Hyperlinking the Real World

European researchers working on the MOBVIS project have developed a new system that will allow camera phone users to hyperlink the real world. After taking a picture of a streetscape in an urban area, the MOBVIS technology identifies objects like buildings, infrastructure, monuments, cars, and even logos and banners. It then renders relevant information on the screen using icons that deliver text-based details about the object when clicked.

This project goes beyond today's mapping applications like Google's Street View, for example, which first identifies your location either via GPS or triangulation and then shows you pictures of that area. Instead, MOBVIS actually lets you "see" the world through your mobile phone. This is computer vision, or rather, mobile vision.

There are obviously numerous potential applications for such a technology. On the MOBVIS homepage, they offer up some scenarios for how their application could be used, including the following:

Tourism/Augmented City Maps: The MOBVIS technology could be used to inform visitors about the objects in an area be them buildings or landmarks. The images could also be annotated with additional information like history, event information, or information about nearby shops.

Visual Localization: For phones without GPS technology, triangulation could be combined with the computer vision technology to locate a user's position and orientation in a manner that would be comparable to GPS and just as accurate.

Motion Estimation: Also comparable to GPS, MOBVIS could enable continuous position updates to determine the location of objects in motion as well as their speed.

Incremental Map Updates: MOBVIS supports incremental updating of maps which would allow for the automated authoring of the urban infrastructure. No longer would Google need to send their vans around taking pictures of streets - the data could be uploaded from users' phones as they took their photos.

Picture-Driven Search Engine: Because the mobile phone could now "see" the surrounding landscape, the world - reality - becomes the backdrop for a sort of picture-driven search engine in which the objects in the world are all hyperlinked and annotated like a real-life semantic web.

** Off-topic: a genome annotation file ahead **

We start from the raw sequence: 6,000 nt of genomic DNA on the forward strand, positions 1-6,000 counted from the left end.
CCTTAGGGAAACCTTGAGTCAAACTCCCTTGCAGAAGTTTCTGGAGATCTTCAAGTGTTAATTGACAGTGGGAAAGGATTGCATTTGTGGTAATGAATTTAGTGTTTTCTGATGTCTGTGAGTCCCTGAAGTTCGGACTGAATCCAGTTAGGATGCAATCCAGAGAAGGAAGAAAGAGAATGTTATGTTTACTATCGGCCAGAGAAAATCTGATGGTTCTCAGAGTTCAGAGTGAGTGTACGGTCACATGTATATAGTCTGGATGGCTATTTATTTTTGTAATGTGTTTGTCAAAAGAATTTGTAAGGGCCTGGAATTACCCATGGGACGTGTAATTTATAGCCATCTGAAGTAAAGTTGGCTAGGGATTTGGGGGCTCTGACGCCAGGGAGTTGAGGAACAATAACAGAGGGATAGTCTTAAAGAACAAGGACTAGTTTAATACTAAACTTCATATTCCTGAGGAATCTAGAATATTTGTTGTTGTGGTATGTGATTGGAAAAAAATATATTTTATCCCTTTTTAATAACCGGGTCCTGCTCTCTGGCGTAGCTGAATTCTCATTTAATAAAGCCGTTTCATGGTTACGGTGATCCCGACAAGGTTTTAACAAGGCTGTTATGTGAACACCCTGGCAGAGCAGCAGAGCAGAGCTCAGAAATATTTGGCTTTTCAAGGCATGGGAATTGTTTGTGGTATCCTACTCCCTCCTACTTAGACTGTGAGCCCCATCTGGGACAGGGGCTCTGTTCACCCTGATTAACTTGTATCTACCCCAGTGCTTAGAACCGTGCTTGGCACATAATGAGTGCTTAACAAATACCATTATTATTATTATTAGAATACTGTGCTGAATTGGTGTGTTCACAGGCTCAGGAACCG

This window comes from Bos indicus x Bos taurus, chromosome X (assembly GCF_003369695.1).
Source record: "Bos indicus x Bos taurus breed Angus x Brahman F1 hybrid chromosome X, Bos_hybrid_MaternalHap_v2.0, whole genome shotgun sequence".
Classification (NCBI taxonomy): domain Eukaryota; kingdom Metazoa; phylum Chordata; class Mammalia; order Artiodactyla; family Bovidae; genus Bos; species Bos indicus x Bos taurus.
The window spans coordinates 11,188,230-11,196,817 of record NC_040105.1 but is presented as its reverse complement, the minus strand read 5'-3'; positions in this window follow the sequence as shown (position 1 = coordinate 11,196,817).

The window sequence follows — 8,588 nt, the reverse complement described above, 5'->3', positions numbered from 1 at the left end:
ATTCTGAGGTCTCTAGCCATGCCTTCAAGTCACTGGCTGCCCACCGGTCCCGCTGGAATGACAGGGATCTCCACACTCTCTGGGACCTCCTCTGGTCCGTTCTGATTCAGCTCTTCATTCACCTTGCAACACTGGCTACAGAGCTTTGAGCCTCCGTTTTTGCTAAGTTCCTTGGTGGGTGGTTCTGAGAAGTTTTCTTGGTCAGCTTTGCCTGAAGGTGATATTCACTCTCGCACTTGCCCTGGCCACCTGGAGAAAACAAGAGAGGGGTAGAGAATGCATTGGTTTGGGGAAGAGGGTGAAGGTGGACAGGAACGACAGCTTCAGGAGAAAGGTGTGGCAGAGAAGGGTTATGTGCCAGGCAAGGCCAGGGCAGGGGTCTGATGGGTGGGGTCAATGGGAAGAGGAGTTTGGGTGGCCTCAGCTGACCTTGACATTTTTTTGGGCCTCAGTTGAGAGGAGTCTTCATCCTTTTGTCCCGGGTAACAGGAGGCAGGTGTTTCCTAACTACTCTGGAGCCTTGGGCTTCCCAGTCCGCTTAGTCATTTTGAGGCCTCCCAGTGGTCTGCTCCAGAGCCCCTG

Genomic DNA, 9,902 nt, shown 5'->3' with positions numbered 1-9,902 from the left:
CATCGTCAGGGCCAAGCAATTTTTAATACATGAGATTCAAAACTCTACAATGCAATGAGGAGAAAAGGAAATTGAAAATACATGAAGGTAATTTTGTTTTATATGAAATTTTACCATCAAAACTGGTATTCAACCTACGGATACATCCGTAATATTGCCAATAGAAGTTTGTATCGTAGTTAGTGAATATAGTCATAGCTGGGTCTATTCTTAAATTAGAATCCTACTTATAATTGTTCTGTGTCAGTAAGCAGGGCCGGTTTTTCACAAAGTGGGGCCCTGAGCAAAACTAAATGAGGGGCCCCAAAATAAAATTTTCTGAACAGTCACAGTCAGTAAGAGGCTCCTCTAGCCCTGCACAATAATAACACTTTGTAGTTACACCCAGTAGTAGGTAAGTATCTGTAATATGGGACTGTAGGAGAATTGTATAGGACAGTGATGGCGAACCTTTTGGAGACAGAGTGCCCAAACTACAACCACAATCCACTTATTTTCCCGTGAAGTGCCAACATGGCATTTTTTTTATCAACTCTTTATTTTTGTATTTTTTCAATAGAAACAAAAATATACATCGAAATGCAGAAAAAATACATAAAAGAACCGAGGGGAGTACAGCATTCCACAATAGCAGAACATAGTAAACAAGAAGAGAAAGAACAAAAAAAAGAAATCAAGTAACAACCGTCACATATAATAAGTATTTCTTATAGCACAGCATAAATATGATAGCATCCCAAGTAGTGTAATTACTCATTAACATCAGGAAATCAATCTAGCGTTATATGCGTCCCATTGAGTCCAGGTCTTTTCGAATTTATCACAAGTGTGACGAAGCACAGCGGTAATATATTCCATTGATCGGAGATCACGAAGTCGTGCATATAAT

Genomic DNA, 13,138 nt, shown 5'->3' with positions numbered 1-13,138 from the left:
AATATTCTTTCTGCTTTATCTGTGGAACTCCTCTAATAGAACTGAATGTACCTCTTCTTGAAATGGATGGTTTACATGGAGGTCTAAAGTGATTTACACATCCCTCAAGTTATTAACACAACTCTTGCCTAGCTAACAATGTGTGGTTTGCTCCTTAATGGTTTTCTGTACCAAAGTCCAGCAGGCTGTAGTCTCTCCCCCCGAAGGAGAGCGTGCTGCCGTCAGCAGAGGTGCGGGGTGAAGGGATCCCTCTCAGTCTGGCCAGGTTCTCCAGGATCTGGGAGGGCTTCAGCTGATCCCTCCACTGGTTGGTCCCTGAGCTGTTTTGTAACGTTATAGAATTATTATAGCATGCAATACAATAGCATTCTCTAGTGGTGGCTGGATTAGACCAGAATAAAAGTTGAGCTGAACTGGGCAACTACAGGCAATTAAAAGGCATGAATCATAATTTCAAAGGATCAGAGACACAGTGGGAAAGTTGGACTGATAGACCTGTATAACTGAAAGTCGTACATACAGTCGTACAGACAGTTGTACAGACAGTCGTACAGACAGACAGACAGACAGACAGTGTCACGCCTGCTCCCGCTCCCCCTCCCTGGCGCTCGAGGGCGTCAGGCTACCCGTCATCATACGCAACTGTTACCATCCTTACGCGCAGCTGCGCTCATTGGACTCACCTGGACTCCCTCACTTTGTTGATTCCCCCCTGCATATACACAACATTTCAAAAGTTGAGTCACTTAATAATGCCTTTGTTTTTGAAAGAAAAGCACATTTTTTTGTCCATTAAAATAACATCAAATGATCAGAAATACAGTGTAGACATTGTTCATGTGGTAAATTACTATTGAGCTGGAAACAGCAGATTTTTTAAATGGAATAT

How It Works

The MOBVIS system begins with a pre-populated database of geo-referenced panoramas (such as Google's Street View, perhaps). The objects in the images are then manually annotated with information. Once that's complete, the system is ready for search queries from mobile users. After a user takes a picture, MOBVIS compares the photo to the photos in its database and returns the relevant links.

The challenge here is getting a mobile phone picture to match up with the more pristine photos found in the database. The database photos would likely be clear, crisp, and detailed, but a user's photo could be grainy, taken on a dark and cloudy day, or taken from an odd angle.

The MOBVIS system's main strength comes from its feature-matching algorithm developed by the University of Ljubljana in Slovenia, one of the partners of the project. This algorithm can very accurately detect minute differences between similar objects. In real-world tests, its reported that this system was highly accurate, detecting the right building 80 percent of the time.

AleŇ° Leonardis, head of the Ljubljana team, believes that number can be improved, too. He also notes that that the system, though not always right, was never wrong. "It was remarkable that there were no false positives," he says. "Sometimes the system couldn't identify a building, but it never put the incorrect link on a building."

You can read more about the research here on the MOBVIS project's homepage.

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